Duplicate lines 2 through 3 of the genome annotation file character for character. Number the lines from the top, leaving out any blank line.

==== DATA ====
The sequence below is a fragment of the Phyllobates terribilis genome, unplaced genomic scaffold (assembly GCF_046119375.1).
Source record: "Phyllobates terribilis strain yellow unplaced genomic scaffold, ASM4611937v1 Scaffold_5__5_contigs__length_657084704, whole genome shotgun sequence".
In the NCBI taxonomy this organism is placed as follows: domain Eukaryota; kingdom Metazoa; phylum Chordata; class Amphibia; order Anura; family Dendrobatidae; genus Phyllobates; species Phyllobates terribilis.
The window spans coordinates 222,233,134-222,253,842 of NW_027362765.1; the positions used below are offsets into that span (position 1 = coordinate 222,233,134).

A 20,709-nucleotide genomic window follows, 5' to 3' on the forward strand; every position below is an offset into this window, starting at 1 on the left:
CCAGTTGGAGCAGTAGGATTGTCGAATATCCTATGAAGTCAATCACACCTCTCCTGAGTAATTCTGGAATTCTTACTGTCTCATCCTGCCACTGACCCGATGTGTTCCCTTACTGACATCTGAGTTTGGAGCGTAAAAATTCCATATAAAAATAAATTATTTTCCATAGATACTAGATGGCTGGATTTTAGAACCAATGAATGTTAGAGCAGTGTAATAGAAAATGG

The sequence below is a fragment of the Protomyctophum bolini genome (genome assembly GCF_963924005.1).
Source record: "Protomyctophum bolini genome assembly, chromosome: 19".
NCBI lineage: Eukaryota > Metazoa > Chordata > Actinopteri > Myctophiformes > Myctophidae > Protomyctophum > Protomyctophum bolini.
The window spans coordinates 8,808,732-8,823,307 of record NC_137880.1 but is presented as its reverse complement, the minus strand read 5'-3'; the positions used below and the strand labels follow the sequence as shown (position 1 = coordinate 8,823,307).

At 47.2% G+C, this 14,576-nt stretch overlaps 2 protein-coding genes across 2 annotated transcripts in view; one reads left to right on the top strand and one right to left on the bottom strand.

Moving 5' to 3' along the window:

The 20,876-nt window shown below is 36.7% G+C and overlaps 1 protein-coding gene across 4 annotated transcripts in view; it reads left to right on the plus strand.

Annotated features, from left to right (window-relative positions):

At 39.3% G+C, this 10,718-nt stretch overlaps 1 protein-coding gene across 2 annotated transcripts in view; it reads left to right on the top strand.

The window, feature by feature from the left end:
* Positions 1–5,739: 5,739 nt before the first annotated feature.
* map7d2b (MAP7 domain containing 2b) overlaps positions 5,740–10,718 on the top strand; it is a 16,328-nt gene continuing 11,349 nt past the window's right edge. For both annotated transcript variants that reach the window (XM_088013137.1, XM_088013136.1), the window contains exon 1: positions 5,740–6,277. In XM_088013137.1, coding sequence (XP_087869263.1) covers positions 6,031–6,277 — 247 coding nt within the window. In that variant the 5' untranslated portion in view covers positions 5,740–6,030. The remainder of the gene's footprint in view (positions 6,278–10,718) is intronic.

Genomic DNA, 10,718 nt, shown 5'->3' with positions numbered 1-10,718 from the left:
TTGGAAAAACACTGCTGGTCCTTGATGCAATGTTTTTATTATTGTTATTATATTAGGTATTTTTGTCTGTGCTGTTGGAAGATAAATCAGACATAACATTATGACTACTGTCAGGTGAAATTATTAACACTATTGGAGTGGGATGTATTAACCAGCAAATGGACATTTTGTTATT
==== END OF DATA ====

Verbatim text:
Source record: "Phyllobates terribilis strain yellow unplaced genomic scaffold, ASM4611937v1 Scaffold_5__5_contigs__length_657084704, whole genome shotgun sequence".
In the NCBI taxonomy this organism is placed as follows: domain Eukaryota; kingdom Metazoa; phylum Chordata; class Amphibia; order Anura; family Dendrobatidae; genus Phyllobates; species Phyllobates terribilis.